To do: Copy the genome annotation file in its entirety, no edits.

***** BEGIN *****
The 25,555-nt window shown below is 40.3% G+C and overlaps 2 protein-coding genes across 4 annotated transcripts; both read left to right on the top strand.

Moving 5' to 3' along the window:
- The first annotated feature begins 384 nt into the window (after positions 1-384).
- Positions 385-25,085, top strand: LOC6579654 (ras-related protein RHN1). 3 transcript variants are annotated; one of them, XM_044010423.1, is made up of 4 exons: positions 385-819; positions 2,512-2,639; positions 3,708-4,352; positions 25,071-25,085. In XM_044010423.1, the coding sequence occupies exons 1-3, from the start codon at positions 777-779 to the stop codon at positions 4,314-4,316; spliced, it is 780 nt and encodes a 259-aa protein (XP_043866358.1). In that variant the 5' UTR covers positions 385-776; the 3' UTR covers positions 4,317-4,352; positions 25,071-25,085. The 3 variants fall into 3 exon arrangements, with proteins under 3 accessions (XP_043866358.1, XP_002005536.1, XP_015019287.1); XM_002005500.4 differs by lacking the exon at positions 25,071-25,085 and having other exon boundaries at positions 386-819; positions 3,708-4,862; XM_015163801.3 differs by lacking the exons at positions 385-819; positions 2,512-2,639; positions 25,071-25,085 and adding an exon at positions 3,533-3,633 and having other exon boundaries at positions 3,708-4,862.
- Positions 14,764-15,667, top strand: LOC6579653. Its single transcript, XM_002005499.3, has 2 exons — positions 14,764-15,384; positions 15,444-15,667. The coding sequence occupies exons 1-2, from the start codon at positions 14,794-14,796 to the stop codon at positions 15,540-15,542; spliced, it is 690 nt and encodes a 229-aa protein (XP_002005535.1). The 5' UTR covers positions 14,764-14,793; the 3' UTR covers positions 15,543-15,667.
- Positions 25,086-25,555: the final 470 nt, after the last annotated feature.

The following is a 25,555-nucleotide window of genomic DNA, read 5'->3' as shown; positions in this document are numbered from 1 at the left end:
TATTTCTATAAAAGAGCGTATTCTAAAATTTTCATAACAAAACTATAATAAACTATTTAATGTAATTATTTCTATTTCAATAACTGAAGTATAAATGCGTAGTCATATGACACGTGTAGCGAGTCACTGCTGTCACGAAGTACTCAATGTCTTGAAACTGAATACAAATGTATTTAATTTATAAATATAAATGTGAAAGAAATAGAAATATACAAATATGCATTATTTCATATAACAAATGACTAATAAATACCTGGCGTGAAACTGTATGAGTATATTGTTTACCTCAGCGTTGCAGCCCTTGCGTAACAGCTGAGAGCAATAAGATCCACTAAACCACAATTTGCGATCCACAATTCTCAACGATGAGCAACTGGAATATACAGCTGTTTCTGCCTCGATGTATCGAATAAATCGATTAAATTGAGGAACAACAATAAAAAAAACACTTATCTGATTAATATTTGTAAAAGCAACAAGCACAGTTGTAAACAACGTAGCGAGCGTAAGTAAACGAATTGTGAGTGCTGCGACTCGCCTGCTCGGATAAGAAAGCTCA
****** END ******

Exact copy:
The 25,555-nt window shown below is 40.3% G+C and overlaps 2 protein-coding genes across 4 annotated transcripts; both read left to right on the top strand.

Moving 5' to 3' along the window:
- The first annotated feature begins 384 nt into the window (after positions 1-384).
- Positions 385-25,085, top strand: LOC6579654 (ras-related protein RHN1). 3 transcript variants are annotated; one of them, XM_044010423.1, is made up of 4 exons: positions 385-819; positions 2,512-2,639; positions 3,708-4,352; positions 25,071-25,085. In XM_044010423.1, the coding sequence occupies exons 1-3, from the start codon at positions 777-779 to the stop codon at positions 4,314-4,316; spliced, it is 780 nt and encodes a 259-aa protein (XP_043866358.1). In that variant the 5' UTR covers positions 385-776; the 3' UTR covers positions 4,317-4,352; positions 25,071-25,085. The 3 variants fall into 3 exon arrangements, with proteins under 3 accessions (XP_043866358.1, XP_002005536.1, XP_015019287.1); XM_002005500.4 differs by lacking the exon at positions 25,071-25,085 and having other exon boundaries at positions 386-819; positions 3,708-4,862; XM_015163801.3 differs by lacking the exons at positions 385-819; positions 2,512-2,639; positions 25,071-25,085 and adding an exon at positions 3,533-3,633 and having other exon boundaries at positions 3,708-4,862.
- Positions 14,764-15,667, top strand: LOC6579653. Its single transcript, XM_002005499.3, has 2 exons — positions 14,764-15,384; positions 15,444-15,667. The coding sequence occupies exons 1-2, from the start codon at positions 14,794-14,796 to the stop codon at positions 15,540-15,542; spliced, it is 690 nt and encodes a 229-aa protein (XP_002005535.1). The 5' UTR covers positions 14,764-14,793; the 3' UTR covers positions 15,543-15,667.
- Positions 25,086-25,555: the final 470 nt, after the last annotated feature.

The following is a 25,555-nucleotide window of genomic DNA, read 5'->3' as shown; positions in this document are numbered from 1 at the left end:
TATTTCTATAAAAGAGCGTATTCTAAAATTTTCATAACAAAACTATAATAAACTATTTAATGTAATTATTTCTATTTCAATAACTGAAGTATAAATGCGTAGTCATATGACACGTGTAGCGAGTCACTGCTGTCACGAAGTACTCAATGTCTTGAAACTGAATACAAATGTATTTAATTTATAAATATAAATGTGAAAGAAATAGAAATATACAAATATGCATTATTTCATATAACAAATGACTAATAAATACCTGGCGTGAAACTGTATGAGTATATTGTTTACCTCAGCGTTGCAGCCCTTGCGTAACAGCTGAGAGCAATAAGATCCACTAAACCACAATTTGCGATCCACAATTCTCAACGATGAGCAACTGGAATATACAGCTGTTTCTGCCTCGATGTATCGAATAAATCGATTAAATTGAGGAACAACAATAAAAAAAACACTTATCTGATTAATATTTGTAAAAGCAACAAGCACAGTTGTAAACAACGTAGCGAGCGTAAGTAAACGAATTGTGAGTGCTGCGACTCGCCTGCTCGGATAAGAAAGCTCA